Anne Burke ‘humbled and honored’ to become chief justice of Illinois Supreme Court
Burke, the wife of indicted 14th Ward Ald. Ed Burke, has served on the court since 2006 and was selected by the other justices to serve as the leading justice. The position rotates among the justices based on seniority.
Illinois Supreme Court Justice Anne Burke will become the next chief justice of the state’s highest court.
Burke, the wife of indicted 14th Ward Ald. Ed Burke, has served on the court since 2006 and was selected by the other justices to serve as the leading justice. The position rotates among the justices based on seniority and Burke will begin her three-year term as chief justice on Oct. 26.
In a statement, Justice Burke said she’s “humbled and honored that my colleagues have chosen me to be the next Chief Justice.”
“I will do my very best to live up to the high standards set by those who have preceded me and look forward to working with members of the judiciary, court employees and the Illinois bar to make the judicial system the very best that it can be,” her statement continued.
As chief justice, Anne Burke will be the chief administrative officer of the statewide judicial system. That job includes scheduling the Supreme Court’s agenda for consideration in conference by the Court during its five formal terms each year, serving as chairperson to the constitutionally-mandated Illinois Judicial Conference and presenting the court’s annual budget request to the General Assembly, according to a statement from a spokesman for the courts.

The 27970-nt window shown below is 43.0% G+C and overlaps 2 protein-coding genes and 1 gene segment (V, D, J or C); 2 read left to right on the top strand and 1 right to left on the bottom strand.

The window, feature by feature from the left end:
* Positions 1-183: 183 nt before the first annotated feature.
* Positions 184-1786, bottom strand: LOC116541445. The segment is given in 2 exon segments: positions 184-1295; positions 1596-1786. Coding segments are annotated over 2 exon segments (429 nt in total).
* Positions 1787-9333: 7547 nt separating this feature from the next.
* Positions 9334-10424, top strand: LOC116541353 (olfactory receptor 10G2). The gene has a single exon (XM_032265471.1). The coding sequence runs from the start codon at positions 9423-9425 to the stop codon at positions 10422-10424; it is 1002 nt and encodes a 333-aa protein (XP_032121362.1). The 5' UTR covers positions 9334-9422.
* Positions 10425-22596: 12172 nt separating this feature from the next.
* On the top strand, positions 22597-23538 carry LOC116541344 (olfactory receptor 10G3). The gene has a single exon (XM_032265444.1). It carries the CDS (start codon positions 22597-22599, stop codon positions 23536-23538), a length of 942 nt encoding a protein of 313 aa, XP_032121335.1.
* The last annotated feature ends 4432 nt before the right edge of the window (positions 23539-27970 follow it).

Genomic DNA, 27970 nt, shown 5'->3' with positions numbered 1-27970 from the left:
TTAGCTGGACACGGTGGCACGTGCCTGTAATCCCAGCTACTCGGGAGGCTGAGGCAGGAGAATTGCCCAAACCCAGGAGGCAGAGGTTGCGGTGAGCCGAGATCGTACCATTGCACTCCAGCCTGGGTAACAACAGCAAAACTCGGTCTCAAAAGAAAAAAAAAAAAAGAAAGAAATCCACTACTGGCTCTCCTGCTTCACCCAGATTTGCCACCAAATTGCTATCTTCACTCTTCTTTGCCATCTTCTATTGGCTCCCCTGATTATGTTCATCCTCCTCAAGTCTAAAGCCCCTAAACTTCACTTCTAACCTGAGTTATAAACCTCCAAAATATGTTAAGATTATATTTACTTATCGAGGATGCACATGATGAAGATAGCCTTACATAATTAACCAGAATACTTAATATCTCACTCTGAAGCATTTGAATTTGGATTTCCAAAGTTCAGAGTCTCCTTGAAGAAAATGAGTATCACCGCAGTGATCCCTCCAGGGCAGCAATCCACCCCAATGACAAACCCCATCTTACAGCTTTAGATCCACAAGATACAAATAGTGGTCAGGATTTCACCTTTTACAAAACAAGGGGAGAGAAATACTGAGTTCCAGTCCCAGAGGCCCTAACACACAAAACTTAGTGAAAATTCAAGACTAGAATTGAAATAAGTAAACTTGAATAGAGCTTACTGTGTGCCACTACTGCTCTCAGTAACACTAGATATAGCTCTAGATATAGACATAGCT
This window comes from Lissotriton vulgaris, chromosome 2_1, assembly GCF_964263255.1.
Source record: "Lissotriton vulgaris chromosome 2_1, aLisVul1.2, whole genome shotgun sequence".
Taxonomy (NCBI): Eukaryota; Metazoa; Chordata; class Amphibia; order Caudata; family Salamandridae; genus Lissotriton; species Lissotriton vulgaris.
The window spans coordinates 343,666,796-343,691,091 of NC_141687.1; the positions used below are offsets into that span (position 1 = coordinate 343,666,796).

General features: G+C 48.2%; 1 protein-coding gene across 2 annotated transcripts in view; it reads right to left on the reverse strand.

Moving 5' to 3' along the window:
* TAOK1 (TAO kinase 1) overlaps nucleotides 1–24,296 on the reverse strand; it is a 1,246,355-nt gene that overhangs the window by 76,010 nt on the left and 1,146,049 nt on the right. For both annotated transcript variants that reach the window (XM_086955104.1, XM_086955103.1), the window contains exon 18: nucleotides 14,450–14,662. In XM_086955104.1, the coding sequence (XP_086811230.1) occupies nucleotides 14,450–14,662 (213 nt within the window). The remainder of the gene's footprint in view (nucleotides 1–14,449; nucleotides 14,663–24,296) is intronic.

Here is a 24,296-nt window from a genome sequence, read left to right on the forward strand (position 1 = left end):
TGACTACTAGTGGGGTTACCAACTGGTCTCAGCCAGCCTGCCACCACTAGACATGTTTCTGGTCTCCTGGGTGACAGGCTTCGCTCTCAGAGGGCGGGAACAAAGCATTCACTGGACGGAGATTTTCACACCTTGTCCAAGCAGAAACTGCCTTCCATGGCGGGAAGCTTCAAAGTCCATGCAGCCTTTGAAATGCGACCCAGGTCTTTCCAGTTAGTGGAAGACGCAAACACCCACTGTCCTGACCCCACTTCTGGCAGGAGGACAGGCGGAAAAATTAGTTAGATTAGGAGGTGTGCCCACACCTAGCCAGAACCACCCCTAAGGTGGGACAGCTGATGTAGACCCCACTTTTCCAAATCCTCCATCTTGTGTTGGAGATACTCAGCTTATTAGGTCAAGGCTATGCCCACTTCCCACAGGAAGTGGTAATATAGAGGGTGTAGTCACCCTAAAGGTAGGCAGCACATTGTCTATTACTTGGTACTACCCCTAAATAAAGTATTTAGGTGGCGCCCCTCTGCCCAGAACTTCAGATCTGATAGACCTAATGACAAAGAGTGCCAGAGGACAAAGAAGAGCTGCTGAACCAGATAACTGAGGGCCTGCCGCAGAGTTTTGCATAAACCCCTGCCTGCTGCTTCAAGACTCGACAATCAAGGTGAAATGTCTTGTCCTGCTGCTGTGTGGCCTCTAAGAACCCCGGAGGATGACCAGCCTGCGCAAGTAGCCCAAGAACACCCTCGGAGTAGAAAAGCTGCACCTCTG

Anne Burke joined the state’s top court in 2006, when Justice Mary Ann McMorrow simultaneously announced both her retirement and the surprise news that the justices had already ratified then Illinois Appellate Justice Anne Burke as her replacement.
Two years later, Burke ran for the seat with no opposition. Earlier, she received the endorsement of the Cook County Democratic Party. Her husband was then chairman of the party’s subcommittee on judicial slate-making, but he recused himself from the slating of his wife.
She won her first 10-year term in 2008 and another in 2018; she represents the first district, which covers Cook County.
Her husband’s legal troubles have mired her in some controversy as well. In February, days before the election, political consultant Jeffrey Orr, the son of former Cook County Clerk David Orr, filed a complaint with the state’s Judicial Inquiry Board about Justice Burke’s alleged role in a fundraiser for Cook County Board President Toni Preckwinkle.
In June, Justice Burke drew the ire of Latino and black aldermen for picking Cara Smith, who then worked for Cook County Sheriff Tom Dart, to replace a retiring black judge in a 7th subcircuit that includes much of the West Side.